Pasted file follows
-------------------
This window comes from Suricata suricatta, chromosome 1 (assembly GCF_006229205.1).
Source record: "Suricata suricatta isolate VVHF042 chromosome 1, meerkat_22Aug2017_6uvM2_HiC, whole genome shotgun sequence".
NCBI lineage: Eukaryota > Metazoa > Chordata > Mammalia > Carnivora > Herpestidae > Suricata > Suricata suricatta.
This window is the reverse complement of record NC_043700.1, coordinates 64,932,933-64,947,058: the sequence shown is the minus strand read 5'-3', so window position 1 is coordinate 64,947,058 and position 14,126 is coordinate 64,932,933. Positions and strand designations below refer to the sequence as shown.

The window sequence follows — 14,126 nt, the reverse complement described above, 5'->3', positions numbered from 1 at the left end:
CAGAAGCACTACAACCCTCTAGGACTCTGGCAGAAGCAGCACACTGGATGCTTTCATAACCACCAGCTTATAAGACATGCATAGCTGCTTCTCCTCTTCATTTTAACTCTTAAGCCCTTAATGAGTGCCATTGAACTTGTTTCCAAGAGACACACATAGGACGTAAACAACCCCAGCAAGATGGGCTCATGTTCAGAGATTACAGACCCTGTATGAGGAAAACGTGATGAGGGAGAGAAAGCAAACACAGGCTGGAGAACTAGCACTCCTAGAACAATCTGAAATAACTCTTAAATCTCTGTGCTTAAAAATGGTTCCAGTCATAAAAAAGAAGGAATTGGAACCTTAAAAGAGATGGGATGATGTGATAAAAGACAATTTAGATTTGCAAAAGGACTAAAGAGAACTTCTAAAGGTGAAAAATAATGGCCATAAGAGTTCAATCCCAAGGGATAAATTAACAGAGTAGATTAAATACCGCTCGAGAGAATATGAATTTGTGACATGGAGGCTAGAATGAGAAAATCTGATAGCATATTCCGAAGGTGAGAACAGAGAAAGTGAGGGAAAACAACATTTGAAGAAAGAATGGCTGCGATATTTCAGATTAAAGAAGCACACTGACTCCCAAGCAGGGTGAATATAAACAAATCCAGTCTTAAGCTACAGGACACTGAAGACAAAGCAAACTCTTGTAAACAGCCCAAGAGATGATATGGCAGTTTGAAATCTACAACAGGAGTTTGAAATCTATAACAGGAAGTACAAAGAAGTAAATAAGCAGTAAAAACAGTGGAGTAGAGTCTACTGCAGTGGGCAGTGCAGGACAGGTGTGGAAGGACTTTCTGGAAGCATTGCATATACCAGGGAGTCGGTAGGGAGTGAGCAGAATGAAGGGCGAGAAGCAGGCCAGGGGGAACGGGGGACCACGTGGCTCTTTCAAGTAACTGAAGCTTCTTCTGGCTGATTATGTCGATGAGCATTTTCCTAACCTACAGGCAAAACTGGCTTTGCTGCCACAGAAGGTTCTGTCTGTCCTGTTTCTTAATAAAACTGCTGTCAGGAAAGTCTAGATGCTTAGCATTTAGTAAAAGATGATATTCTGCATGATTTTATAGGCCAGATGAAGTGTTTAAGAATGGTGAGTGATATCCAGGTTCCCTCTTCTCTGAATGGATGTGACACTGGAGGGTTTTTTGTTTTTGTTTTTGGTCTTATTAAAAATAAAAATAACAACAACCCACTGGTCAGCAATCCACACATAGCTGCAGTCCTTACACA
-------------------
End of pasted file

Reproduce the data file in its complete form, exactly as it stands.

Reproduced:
This window comes from Suricata suricatta, chromosome 1 (assembly GCF_006229205.1).
Source record: "Suricata suricatta isolate VVHF042 chromosome 1, meerkat_22Aug2017_6uvM2_HiC, whole genome shotgun sequence".
NCBI lineage: Eukaryota > Metazoa > Chordata > Mammalia > Carnivora > Herpestidae > Suricata > Suricata suricatta.
This window is the reverse complement of record NC_043700.1, coordinates 64,932,933-64,947,058: the sequence shown is the minus strand read 5'-3', so window position 1 is coordinate 64,947,058 and position 14,126 is coordinate 64,932,933. Positions and strand designations below refer to the sequence as shown.

The window sequence follows — 14,126 nt, the reverse complement described above, 5'->3', positions numbered from 1 at the left end:
CAGAAGCACTACAACCCTCTAGGACTCTGGCAGAAGCAGCACACTGGATGCTTTCATAACCACCAGCTTATAAGACATGCATAGCTGCTTCTCCTCTTCATTTTAACTCTTAAGCCCTTAATGAGTGCCATTGAACTTGTTTCCAAGAGACACACATAGGACGTAAACAACCCCAGCAAGATGGGCTCATGTTCAGAGATTACAGACCCTGTATGAGGAAAACGTGATGAGGGAGAGAAAGCAAACACAGGCTGGAGAACTAGCACTCCTAGAACAATCTGAAATAACTCTTAAATCTCTGTGCTTAAAAATGGTTCCAGTCATAAAAAAGAAGGAATTGGAACCTTAAAAGAGATGGGATGATGTGATAAAAGACAATTTAGATTTGCAAAAGGACTAAAGAGAACTTCTAAAGGTGAAAAATAATGGCCATAAGAGTTCAATCCCAAGGGATAAATTAACAGAGTAGATTAAATACCGCTCGAGAGAATATGAATTTGTGACATGGAGGCTAGAATGAGAAAATCTGATAGCATATTCCGAAGGTGAGAACAGAGAAAGTGAGGGAAAACAACATTTGAAGAAAGAATGGCTGCGATATTTCAGATTAAAGAAGCACACTGACTCCCAAGCAGGGTGAATATAAACAAATCCAGTCTTAAGCTACAGGACACTGAAGACAAAGCAAACTCTTGTAAACAGCCCAAGAGATGATATGGCAGTTTGAAATCTACAACAGGAGTTTGAAATCTATAACAGGAAGTACAAAGAAGTAAATAAGCAGTAAAAACAGTGGAGTAGAGTCTACTGCAGTGGGCAGTGCAGGACAGGTGTGGAAGGACTTTCTGGAAGCATTGCATATACCAGGGAGTCGGTAGGGAGTGAGCAGAATGAAGGGCGAGAAGCAGGCCAGGGGGAACGGGGGACCACGTGGCTCTTTCAAGTAACTGAAGCTTCTTCTGGCTGATTATGTCGATGAGCATTTTCCTAACCTACAGGCAAAACTGGCTTTGCTGCCACAGAAGGTTCTGTCTGTCCTGTTTCTTAATAAAACTGCTGTCAGGAAAGTCTAGATGCTTAGCATTTAGTAAAAGATGATATTCTGCATGATTTTATAGGCCAGATGAAGTGTTTAAGAATGGTGAGTGATATCCAGGTTCCCTCTTCTCTGAATGGATGTGACACTGGAGGGTTTTTTGTTTTTGTTTTTGGTCTTATTAAAAATAAAAATAACAACAACCCACTGGTCAGCAATCCACACATAGCTGCAGTCCTTACACA